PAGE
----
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How hard can it be to spot missing or overlapping patterns in a Haskell function definition? Surely it’s the least we can expect from a decent compiler? But when you mix in GADTs, pattern guards, view patterns, data families, strict data constructors, and pattern synonyms, matters get surprisingly tricky.
In a 2015 paper “GADTs meet their match” they explored a nice, modular account of pattern-match checking that addresses many of these tricky points. Alas, GHC’s implementation of that paper has proved less than satisfactory: it can be terribly slow, and misses cases that programmers think look obvious. So Simon and colleague Sebastian Graf have been radically refactoring the implementation.
In this talk Simon will give lots of tricky examples of pattern matching, describe how to think about coverage and overlap checking, and reflect on how thier new refactored implementation works.
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Keynote: Revisiting Pattern Match Overlap Checks
Simon Peyton Jones, MA, MBCS, CEng, graduated from Trinity College Cambridge in 1980. Simon was a key contributor to the design of the now-standard functional language Haskell, and is the lead designer of the widely-used Glasgow Haskell Compiler (GHC). He has written two textbooks about the implementation of functional languages.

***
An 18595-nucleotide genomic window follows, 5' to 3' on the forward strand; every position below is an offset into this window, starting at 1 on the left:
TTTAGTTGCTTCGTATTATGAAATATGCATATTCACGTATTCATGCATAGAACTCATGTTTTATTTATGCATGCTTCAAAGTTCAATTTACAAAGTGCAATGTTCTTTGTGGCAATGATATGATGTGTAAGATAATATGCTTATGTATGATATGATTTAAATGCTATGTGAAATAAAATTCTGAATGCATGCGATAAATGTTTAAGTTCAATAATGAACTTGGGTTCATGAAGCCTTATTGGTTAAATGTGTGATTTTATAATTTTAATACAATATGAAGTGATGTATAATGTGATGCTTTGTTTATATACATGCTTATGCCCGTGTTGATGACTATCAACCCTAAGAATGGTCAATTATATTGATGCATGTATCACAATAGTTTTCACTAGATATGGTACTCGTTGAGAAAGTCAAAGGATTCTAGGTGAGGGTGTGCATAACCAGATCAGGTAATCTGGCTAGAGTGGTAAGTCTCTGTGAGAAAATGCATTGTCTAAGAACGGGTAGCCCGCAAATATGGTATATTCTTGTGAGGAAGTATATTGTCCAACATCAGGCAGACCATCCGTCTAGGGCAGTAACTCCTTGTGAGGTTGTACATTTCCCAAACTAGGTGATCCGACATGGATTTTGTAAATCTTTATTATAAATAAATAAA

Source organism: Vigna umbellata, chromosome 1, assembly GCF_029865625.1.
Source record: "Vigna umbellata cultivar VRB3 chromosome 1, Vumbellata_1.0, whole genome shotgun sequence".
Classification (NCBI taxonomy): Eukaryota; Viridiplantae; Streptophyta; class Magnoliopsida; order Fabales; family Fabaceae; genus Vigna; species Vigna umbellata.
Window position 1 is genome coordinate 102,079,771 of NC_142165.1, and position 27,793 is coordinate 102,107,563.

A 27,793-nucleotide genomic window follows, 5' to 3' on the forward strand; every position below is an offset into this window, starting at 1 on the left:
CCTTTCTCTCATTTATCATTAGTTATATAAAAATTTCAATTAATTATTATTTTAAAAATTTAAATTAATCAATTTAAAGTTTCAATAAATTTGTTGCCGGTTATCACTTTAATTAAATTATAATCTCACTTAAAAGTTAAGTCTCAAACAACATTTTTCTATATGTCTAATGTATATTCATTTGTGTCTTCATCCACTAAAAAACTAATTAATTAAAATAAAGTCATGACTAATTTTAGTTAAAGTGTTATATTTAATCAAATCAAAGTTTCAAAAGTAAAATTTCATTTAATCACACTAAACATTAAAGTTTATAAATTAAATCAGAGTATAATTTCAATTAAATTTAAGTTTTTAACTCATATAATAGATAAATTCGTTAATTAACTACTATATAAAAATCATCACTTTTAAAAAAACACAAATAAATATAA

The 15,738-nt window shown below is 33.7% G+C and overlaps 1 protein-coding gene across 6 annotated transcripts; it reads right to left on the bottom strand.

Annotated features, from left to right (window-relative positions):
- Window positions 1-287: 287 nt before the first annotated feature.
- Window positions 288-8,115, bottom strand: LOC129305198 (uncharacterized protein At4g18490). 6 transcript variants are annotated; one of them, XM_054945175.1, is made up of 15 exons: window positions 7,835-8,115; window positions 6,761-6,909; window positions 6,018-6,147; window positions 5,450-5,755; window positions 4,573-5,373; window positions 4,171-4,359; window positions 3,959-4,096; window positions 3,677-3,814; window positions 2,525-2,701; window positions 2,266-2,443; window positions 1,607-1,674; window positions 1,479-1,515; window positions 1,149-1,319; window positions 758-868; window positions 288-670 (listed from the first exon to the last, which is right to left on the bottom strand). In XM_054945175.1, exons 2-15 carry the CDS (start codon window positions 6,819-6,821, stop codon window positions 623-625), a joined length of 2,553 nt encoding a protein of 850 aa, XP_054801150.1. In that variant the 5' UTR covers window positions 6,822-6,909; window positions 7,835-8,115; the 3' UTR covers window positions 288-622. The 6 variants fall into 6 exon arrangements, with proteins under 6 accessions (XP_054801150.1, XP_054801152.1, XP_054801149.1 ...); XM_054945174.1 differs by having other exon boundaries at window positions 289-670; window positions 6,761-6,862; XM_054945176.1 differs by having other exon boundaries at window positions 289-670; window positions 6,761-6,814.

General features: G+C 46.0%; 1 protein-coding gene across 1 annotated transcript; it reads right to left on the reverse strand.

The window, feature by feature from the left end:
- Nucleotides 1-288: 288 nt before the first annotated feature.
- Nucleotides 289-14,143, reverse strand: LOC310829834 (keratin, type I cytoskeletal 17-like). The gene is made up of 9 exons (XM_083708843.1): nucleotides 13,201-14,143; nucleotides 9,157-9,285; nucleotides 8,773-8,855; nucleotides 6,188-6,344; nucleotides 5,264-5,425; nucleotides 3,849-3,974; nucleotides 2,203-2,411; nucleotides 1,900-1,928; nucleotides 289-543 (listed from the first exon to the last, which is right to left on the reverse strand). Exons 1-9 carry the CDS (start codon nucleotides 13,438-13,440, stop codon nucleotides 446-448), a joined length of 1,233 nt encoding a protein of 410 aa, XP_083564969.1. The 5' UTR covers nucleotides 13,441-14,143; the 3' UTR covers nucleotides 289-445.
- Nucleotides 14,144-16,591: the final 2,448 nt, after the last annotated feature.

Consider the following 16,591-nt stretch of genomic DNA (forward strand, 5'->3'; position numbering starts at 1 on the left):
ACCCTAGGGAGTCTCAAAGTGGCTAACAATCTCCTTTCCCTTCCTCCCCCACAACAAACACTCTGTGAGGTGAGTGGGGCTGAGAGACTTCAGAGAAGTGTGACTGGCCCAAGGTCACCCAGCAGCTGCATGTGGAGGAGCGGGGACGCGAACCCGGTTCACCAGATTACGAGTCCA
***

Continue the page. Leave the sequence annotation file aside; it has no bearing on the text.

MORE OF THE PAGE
After two years in industry, he spent seven years as a lecturer at University College London, and nine years as a professor at Glasgow University before moving to Microsoft Research (Cambridge) in 1998.
His main research interest is in functional programming languages, their implementation, and their application. He has led a succession of research projects focused around the design and implementation of production-quality functional-language systems for both uniprocessors and parallel machines.
More generally, he is interested in language design, rich type systems, software component architectures, compiler technology, code generation, runtime systems, virtual machines, and garbage collection. He is particularly motivated by direct use of principled theory to practical language design and implementation -- that's one reason he loves functional programming so much.